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Former German chancellor Schröder says West must negotiate with Putin

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Germany’s former chancellor Gerhard Schröder says he can still imagine that his friendship with Russian President Vladimir Putin could contribute to ending the war in Ukraine.

“We have worked together sensibly for many years. Perhaps that can still help to find a negotiated solution, I don’t see any other way,” Schröder said in an interview with dpa.

Schröder has been friends with Putin since his time as chancellor from 1998 to 2005 and continues to work for the majority Russian companies of the Nord Stream pipelines through the Baltic Sea. Although he has described the Russian attack on Ukraine as a “fatal mistake,” he has not renounced Putin.

The leadership of his Social Democratic Party has marginalized him for this reason, but an expulsion procedure against him failed.

When asked why he is maintaining his friendship with the Russian president despite tens of thousands of deaths and Russian war crimes in the Ukraine war, Schröder replied, “It’s true that this is a dimension that is different.”

It had once looked as if this personal relationship could be helpful in solving an extremely difficult political problem. “And that’s why I think it would be completely wrong to forget all the positive things that have happened between us in politics in the past. That’s not my style and I don’t do that either,” he said.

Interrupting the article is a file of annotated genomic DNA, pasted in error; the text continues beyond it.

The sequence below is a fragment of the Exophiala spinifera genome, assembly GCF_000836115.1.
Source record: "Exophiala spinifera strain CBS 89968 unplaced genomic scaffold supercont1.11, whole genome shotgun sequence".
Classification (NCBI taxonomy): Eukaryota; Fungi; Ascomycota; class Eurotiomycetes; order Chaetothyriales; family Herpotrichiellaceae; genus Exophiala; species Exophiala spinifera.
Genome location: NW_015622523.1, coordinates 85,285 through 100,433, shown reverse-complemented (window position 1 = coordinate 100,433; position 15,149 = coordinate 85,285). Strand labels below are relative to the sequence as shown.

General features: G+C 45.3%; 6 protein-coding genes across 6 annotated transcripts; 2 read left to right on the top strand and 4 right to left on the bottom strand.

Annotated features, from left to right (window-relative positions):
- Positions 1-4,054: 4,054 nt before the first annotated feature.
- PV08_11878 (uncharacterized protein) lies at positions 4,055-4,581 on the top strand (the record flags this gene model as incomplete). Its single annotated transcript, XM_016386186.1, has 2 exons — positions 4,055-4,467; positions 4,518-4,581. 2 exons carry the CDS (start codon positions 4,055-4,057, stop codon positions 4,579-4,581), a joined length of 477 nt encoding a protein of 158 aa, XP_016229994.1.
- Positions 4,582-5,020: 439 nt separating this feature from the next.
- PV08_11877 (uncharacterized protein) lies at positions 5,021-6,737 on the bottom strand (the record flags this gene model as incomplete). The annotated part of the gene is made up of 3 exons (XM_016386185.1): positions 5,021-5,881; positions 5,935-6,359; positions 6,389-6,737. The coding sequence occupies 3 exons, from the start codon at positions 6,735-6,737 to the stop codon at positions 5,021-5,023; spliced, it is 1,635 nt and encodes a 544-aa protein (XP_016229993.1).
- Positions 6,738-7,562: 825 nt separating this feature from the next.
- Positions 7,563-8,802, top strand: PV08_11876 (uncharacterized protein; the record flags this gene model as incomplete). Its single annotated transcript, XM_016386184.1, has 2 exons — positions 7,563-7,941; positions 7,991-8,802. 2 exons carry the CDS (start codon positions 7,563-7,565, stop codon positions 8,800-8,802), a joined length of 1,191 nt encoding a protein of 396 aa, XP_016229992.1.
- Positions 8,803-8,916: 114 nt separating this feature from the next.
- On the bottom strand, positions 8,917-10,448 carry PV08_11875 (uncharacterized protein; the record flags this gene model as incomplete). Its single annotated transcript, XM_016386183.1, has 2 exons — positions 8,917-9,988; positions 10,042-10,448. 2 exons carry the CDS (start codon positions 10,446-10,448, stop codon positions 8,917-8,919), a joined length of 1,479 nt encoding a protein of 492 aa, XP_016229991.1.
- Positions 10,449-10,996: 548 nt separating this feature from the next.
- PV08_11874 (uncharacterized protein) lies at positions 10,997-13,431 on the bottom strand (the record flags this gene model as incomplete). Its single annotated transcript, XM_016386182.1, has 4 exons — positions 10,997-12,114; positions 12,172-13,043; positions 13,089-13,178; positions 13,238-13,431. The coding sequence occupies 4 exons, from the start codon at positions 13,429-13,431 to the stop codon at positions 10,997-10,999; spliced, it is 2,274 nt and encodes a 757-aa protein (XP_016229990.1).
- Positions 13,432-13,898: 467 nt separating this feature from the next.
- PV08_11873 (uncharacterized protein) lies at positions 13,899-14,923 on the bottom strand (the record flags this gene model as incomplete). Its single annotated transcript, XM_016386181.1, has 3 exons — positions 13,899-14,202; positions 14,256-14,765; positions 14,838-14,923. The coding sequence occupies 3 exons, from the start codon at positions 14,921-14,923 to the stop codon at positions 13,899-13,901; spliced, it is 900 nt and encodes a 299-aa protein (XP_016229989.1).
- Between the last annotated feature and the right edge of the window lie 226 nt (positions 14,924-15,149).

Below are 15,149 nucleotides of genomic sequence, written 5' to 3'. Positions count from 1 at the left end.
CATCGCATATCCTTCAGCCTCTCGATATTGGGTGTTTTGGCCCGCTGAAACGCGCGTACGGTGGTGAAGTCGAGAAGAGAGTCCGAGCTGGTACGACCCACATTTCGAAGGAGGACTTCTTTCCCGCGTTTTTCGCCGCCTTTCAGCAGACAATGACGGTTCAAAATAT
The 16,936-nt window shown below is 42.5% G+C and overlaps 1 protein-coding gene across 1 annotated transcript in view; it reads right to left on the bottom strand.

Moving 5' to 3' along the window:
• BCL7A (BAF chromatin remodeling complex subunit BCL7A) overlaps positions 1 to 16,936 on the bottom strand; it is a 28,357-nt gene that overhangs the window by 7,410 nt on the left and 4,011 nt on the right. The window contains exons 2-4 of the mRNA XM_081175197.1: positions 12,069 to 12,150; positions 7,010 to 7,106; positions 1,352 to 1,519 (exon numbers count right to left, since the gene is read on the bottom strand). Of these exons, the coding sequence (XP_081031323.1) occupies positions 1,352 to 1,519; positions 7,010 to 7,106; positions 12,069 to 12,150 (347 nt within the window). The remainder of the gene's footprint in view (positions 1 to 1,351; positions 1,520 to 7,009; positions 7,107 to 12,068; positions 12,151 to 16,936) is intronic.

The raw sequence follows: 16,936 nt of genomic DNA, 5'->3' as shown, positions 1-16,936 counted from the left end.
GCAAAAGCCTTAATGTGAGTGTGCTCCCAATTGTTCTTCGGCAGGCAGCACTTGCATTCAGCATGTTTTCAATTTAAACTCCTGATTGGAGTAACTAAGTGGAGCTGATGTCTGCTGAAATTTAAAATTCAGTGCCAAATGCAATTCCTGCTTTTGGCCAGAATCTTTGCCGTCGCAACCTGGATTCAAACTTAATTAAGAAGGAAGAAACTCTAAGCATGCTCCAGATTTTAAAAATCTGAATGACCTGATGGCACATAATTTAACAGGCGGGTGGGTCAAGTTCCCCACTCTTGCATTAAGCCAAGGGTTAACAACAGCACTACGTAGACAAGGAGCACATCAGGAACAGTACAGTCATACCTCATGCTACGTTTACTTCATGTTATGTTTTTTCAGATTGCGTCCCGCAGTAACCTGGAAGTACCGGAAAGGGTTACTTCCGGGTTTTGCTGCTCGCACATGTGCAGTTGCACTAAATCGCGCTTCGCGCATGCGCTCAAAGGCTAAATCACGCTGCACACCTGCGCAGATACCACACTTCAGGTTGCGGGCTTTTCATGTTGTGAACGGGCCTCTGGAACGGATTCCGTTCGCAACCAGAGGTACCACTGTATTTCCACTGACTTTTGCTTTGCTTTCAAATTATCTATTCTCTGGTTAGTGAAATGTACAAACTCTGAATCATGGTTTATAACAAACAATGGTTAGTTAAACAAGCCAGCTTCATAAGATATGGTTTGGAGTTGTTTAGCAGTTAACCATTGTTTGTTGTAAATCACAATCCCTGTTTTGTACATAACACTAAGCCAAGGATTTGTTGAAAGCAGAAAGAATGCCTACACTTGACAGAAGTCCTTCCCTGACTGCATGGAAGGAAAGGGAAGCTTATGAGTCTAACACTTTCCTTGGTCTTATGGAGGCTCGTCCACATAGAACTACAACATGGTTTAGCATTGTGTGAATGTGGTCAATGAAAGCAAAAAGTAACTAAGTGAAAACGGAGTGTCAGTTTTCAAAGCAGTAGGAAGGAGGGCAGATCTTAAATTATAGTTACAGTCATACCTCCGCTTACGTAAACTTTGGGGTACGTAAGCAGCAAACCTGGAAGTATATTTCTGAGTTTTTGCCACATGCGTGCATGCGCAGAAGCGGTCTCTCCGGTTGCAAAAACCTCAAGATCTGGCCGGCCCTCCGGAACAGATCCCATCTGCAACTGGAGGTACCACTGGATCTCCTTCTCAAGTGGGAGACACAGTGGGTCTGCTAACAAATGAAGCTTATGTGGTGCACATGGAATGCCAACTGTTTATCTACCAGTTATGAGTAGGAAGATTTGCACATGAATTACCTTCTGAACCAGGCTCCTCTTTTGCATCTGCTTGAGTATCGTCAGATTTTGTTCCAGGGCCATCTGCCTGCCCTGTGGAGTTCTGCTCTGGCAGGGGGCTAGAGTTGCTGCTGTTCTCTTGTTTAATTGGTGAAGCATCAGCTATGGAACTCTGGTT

Schröder was alluding to his mediation mission in March 2022 shortly after the Russian attack on Ukraine, when Schröder said he first met the then Ukrainian parliamentarian and current defence minister Rustem Umerov in Istanbul and travelled on to Moscow for talks with Putin. However, the initiative failed.

Today, Schröder is in favour of a new attempt at mediation at the government level.

“France and Germany would have to take the initiative. It is obvious that the war cannot end with the total defeat of one side or the other.”

Schröder described speculation that Putin could start a nuclear war or attack a NATO country on the eastern flank as “nonsense.”

In order to nip an escalation towards such scenarios in the bud and prevent the population from becoming more worried, serious thought must be given to a solution to the conflict in addition to support for Ukraine, he emphasized.

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